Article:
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Clotting process in a traumatized blood vessel. (Modified from Seegers WH: Hemostatic Agents, 1948. Courtesy of Charles C Thomas, Publisher, Ltd., Springfield, IL.)

Clotting process in a traumatized blood vessel. (Modified from Seegers WH: Hemostatic Agents, 1948. Courtesy of Charles C Thomas, Publisher, Ltd., Springfield, IL.)

Table 36-1

Clotting Factors in Blood and Their Synonyms

Clotting Factor

Fibrinogen Prothrombin Tissue factor Calcium Factor V

Factor VII

Factor VIII

Factor IX

Factor X Factor XI

Factor XII Factor XIII Prekallikrein High-molecular-weight kininogen Platelets

Synonyms

Factor I Factor II

Factor III;tissue thromboplastin Factor IV

Proaccelerin;labile factor; Ac-globulin (Ac-G)

Serum prothrombin conversion accelerator (SPCA);proconvertin; stable factor Antihemophilic factor (AHF); antihemophilic globulin (AHG); antihemophilic factor A Plasma thromboplastin component (PTC);Christmas factor; antihemophilic factor B Stuart factor;Stuart-Prower factor Plasma thromboplastin antecedent (PTA);antihemophilic factor C Hageman factor Fibrin-stabilizing factor Fletcher factor Fitzgerald factor;HMWK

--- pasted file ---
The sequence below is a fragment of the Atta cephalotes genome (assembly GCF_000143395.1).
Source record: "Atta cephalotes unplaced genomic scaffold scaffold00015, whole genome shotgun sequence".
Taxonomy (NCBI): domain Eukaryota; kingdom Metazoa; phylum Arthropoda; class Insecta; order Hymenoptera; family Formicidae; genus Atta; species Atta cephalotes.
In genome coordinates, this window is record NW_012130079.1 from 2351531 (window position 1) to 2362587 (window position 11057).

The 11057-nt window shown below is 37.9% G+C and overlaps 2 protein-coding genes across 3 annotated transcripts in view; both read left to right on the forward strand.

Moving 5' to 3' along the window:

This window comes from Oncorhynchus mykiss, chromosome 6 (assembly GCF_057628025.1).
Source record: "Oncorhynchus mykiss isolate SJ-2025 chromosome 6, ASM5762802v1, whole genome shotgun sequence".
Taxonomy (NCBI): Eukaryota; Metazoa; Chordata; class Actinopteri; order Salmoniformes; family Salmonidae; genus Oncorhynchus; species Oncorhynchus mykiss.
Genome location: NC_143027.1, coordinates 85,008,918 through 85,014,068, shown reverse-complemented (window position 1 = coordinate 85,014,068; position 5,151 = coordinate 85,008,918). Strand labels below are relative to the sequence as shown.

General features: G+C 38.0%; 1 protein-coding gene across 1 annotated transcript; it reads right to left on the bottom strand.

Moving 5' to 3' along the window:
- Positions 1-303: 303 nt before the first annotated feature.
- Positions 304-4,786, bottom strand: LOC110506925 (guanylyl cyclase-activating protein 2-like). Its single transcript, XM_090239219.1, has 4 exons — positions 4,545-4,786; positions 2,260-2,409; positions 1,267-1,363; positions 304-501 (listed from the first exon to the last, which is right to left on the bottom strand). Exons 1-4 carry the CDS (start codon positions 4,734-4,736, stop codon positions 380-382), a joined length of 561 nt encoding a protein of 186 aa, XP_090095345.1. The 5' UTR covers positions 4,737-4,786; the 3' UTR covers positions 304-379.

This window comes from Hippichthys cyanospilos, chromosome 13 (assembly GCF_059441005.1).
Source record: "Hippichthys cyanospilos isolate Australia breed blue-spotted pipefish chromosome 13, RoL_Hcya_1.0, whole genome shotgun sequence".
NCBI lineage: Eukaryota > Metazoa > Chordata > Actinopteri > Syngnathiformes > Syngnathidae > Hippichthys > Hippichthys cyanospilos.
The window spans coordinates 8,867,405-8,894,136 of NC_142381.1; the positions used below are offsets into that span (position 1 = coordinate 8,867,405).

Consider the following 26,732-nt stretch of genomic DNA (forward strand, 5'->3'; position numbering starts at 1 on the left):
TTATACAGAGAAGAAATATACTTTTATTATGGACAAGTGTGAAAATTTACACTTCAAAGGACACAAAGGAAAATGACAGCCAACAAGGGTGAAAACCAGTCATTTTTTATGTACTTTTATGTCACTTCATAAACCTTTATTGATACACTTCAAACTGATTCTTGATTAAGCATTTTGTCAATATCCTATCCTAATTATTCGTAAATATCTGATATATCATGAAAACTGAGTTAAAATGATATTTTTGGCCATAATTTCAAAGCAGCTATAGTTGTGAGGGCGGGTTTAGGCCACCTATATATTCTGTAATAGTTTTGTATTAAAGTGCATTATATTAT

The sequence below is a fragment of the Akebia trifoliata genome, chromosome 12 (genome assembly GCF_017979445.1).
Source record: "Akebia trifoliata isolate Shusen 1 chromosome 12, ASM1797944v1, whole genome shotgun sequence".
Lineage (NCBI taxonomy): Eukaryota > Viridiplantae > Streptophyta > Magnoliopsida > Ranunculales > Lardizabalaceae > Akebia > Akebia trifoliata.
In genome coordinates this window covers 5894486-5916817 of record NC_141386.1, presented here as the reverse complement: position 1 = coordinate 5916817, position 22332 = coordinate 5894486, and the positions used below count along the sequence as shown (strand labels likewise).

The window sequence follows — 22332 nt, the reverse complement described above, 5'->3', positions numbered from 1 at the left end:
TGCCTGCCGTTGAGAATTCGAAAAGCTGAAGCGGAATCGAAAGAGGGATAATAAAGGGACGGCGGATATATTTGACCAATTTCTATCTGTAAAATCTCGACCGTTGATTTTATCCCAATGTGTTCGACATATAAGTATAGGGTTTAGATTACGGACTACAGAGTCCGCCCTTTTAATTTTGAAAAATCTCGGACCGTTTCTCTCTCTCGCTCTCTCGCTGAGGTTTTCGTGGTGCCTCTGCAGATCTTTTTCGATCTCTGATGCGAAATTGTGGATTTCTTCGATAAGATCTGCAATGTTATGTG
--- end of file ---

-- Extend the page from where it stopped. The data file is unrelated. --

(high-molecular-weight) kininogen which subsequently form connective tissue all through the clot, or (2) it can dissolve. The usual course for a clot that forms in a small hole of a vessel wall is invasion by fibroblasts, beginning within a few hours after the clot is formed (which is promoted at least partially by growth factor secreted by platelets). This continues to complete organization of the clot into fibrous tissue within about 1 to 2 weeks.

Conversely, when excess blood has leaked into the tissues and tissue clots have occurred where they are not needed, special substances within the clot itself usually become activated. These function as enzymes to dissolve the clot, as discussed later in the chapter.

Prothrombin activator

Prothrombin

Thrombin

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